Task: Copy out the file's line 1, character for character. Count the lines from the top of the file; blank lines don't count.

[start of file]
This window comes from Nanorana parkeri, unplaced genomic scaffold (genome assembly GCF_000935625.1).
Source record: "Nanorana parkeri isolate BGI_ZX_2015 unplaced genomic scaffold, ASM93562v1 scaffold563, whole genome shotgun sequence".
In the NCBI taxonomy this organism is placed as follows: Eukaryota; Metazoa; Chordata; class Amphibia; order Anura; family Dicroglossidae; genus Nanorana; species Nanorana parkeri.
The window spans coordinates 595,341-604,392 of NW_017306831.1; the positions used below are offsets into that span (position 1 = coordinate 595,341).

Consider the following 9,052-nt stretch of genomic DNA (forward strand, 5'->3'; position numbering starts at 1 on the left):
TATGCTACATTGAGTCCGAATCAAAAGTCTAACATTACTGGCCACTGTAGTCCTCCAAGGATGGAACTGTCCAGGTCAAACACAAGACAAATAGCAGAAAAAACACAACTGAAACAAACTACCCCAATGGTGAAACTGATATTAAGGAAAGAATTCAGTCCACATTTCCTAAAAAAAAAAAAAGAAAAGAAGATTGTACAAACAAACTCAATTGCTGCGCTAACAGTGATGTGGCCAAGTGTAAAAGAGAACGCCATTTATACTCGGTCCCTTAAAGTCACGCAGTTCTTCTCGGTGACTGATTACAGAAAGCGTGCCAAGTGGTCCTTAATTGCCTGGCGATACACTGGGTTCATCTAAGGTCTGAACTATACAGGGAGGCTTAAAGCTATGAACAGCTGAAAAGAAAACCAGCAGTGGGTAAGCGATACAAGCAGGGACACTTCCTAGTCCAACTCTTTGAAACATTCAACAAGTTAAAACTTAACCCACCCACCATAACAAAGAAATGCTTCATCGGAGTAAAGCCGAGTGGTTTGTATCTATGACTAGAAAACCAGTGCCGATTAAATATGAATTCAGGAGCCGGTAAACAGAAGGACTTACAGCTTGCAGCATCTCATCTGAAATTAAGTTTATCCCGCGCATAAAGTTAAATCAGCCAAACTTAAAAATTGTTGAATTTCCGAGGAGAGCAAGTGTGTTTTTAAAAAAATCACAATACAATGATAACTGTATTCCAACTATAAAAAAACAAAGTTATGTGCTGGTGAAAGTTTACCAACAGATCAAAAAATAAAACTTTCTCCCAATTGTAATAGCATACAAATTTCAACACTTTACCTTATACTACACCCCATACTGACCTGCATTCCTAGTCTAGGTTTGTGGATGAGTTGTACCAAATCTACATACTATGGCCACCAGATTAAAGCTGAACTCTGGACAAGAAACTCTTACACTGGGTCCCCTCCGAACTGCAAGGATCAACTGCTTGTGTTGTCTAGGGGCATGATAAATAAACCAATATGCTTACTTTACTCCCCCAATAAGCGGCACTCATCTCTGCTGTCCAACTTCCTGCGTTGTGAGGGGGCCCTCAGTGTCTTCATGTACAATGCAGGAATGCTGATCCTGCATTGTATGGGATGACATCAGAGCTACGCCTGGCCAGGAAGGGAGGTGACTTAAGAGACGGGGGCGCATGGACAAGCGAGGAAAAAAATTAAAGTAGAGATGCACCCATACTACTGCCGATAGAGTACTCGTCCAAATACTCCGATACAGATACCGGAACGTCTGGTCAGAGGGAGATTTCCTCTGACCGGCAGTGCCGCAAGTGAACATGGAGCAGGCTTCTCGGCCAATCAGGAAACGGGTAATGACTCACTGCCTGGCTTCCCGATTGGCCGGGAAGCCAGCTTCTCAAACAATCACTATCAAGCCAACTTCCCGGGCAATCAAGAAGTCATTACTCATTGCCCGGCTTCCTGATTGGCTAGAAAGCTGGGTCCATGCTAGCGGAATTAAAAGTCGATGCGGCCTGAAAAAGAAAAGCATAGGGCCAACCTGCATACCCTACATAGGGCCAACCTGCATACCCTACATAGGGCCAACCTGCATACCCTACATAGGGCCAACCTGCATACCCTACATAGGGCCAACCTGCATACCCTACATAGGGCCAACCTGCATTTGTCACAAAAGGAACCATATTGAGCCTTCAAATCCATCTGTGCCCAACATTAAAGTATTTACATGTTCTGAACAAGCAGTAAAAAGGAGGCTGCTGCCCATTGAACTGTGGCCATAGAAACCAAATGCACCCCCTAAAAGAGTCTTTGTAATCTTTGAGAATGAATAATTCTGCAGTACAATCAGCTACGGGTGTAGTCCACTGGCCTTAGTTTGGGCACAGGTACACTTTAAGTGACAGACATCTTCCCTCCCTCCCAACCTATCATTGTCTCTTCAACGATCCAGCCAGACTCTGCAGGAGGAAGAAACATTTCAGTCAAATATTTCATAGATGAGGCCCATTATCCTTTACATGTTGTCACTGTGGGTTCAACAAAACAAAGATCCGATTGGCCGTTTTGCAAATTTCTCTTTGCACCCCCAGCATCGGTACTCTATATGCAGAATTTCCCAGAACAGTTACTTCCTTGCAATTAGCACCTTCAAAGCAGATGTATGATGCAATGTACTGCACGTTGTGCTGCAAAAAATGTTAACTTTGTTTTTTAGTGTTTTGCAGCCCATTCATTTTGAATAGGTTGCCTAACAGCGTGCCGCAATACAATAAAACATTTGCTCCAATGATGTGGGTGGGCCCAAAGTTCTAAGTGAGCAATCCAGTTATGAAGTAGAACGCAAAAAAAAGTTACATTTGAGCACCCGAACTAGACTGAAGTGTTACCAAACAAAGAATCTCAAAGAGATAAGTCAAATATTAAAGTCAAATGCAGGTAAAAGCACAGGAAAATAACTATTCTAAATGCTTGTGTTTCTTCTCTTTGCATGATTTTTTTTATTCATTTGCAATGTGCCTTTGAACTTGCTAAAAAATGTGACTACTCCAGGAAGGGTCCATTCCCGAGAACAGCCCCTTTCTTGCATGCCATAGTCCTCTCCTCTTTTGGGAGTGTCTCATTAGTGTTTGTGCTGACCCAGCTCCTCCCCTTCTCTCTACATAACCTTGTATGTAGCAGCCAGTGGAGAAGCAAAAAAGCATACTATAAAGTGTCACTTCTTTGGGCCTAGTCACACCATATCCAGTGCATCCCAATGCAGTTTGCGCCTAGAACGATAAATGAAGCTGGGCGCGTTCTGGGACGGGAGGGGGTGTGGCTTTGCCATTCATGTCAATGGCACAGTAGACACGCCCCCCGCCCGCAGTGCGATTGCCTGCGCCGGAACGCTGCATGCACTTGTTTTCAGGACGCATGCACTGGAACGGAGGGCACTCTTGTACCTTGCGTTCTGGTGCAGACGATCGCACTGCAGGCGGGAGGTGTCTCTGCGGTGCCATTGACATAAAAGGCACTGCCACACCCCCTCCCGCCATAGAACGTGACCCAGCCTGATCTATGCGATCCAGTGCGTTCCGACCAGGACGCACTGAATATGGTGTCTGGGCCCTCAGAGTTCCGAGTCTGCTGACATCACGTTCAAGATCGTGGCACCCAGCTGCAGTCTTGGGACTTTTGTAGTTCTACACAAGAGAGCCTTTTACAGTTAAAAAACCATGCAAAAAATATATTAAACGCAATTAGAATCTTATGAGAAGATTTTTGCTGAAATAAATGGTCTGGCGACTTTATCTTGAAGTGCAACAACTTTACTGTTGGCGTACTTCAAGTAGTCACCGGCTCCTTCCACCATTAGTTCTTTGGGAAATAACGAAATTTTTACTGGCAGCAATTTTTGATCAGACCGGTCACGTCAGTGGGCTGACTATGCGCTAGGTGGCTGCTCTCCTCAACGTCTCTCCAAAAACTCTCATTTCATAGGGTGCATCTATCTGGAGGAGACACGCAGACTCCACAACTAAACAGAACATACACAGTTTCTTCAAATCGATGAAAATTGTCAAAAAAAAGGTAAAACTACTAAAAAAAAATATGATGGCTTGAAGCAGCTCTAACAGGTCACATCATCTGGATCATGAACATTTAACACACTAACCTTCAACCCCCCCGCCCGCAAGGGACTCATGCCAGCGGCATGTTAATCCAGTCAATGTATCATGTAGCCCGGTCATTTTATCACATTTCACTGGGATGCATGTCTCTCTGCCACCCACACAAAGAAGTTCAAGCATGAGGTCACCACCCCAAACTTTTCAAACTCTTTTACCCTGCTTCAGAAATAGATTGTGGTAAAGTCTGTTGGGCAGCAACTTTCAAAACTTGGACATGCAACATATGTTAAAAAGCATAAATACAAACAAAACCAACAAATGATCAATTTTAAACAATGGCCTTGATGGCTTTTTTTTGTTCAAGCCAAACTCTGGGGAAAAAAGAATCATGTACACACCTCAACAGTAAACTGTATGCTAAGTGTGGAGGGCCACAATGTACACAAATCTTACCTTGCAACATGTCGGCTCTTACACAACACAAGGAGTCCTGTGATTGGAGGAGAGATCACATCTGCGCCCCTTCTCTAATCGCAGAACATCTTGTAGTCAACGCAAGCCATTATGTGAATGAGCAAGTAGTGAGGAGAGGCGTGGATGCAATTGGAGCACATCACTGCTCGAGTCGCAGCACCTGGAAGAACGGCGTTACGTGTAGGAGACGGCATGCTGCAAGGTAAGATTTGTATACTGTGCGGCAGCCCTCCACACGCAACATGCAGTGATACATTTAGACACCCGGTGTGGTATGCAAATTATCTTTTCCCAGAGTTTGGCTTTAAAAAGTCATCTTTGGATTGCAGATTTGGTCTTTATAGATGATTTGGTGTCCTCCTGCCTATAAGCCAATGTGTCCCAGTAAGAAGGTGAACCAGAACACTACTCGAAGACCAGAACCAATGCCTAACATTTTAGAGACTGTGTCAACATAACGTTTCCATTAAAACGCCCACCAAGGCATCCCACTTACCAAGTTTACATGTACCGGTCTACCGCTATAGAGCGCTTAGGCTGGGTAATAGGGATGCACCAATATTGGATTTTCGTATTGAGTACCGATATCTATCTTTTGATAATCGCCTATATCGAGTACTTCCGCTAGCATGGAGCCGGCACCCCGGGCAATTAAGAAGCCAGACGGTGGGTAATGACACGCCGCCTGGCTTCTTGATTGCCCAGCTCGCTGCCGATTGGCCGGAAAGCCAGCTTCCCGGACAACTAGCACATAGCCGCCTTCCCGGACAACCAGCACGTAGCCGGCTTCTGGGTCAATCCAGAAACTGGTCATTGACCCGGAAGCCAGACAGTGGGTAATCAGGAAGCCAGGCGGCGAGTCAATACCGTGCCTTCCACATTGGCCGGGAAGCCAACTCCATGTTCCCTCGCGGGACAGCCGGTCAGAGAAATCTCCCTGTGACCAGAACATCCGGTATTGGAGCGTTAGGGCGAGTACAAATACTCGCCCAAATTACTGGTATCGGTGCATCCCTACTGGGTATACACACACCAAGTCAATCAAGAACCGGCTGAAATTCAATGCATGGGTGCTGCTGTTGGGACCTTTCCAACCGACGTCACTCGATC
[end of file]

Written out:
This window comes from Nanorana parkeri, unplaced genomic scaffold (genome assembly GCF_000935625.1).